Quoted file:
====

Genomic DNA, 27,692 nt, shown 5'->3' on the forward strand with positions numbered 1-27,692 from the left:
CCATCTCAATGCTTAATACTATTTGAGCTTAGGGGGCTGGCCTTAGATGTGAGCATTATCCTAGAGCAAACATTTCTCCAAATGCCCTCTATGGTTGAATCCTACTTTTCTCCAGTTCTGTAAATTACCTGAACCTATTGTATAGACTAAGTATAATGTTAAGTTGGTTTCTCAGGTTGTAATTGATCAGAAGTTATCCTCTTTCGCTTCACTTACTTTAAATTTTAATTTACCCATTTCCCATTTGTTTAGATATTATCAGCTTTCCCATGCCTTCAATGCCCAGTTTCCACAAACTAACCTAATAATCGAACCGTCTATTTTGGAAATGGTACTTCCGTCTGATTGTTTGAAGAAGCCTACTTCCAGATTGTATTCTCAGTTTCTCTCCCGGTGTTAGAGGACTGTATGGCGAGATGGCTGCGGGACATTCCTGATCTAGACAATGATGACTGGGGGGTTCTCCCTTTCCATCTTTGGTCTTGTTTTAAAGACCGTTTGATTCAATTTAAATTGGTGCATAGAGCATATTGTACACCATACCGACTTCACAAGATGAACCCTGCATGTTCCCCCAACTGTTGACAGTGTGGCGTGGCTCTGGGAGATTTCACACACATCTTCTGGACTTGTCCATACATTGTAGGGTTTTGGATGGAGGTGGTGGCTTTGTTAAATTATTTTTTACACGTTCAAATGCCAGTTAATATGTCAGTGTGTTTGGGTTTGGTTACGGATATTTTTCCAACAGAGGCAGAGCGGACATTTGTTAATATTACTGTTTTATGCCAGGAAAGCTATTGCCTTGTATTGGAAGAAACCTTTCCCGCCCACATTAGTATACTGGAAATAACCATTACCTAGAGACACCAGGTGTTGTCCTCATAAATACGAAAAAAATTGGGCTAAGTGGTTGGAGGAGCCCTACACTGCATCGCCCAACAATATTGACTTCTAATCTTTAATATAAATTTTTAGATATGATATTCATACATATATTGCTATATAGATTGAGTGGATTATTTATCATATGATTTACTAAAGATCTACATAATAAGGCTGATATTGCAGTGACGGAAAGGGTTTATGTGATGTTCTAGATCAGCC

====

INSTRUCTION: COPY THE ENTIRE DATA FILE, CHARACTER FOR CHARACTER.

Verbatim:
Genomic DNA, 27,692 nt, shown 5'->3' on the forward strand with positions numbered 1-27,692 from the left:
CCATCTCAATGCTTAATACTATTTGAGCTTAGGGGGCTGGCCTTAGATGTGAGCATTATCCTAGAGCAAACATTTCTCCAAATGCCCTCTATGGTTGAATCCTACTTTTCTCCAGTTCTGTAAATTACCTGAACCTATTGTATAGACTAAGTATAATGTTAAGTTGGTTTCTCAGGTTGTAATTGATCAGAAGTTATCCTCTTTCGCTTCACTTACTTTAAATTTTAATTTACCCATTTCCCATTTGTTTAGATATTATCAGCTTTCCCATGCCTTCAATGCCCAGTTTCCACAAACTAACCTAATAATCGAACCGTCTATTTTGGAAATGGTACTTCCGTCTGATTGTTTGAAGAAGCCTACTTCCAGATTGTATTCTCAGTTTCTCTCCCGGTGTTAGAGGACTGTATGGCGAGATGGCTGCGGGACATTCCTGATCTAGACAATGATGACTGGGGGGTTCTCCCTTTCCATCTTTGGTCTTGTTTTAAAGACCGTTTGATTCAATTTAAATTGGTGCATAGAGCATATTGTACACCATACCGACTTCACAAGATGAACCCTGCATGTTCCCCCAACTGTTGACAGTGTGGCGTGGCTCTGGGAGATTTCACACACATCTTCTGGACTTGTCCATACATTGTAGGGTTTTGGATGGAGGTGGTGGCTTTGTTAAATTATTTTTTACACGTTCAAATGCCAGTTAATATGTCAGTGTGTTTGGGTTTGGTTACGGATATTTTTCCAACAGAGGCAGAGCGGACATTTGTTAATATTACTGTTTTATGCCAGGAAAGCTATTGCCTTGTATTGGAAGAAACCTTTCCCGCCCACATTAGTATACTGGAAATAACCATTACCTAGAGACACCAGGTGTTGTCCTCATAAATACGAAAAAAATTGGGCTAAGTGGTTGGAGGAGCCCTACACTGCATCGCCCAACAATATTGACTTCTAATCTTTAATATAAATTTTTAGATATGATATTCATACATATATTGCTATATAGATTGAGTGGATTATTTATCATATGATTTACTAAAGATCTACATAATAAGGCTGATATTGCAGTGACGGAAAGGGTTTATGTGATGTTCTAGATCAGCC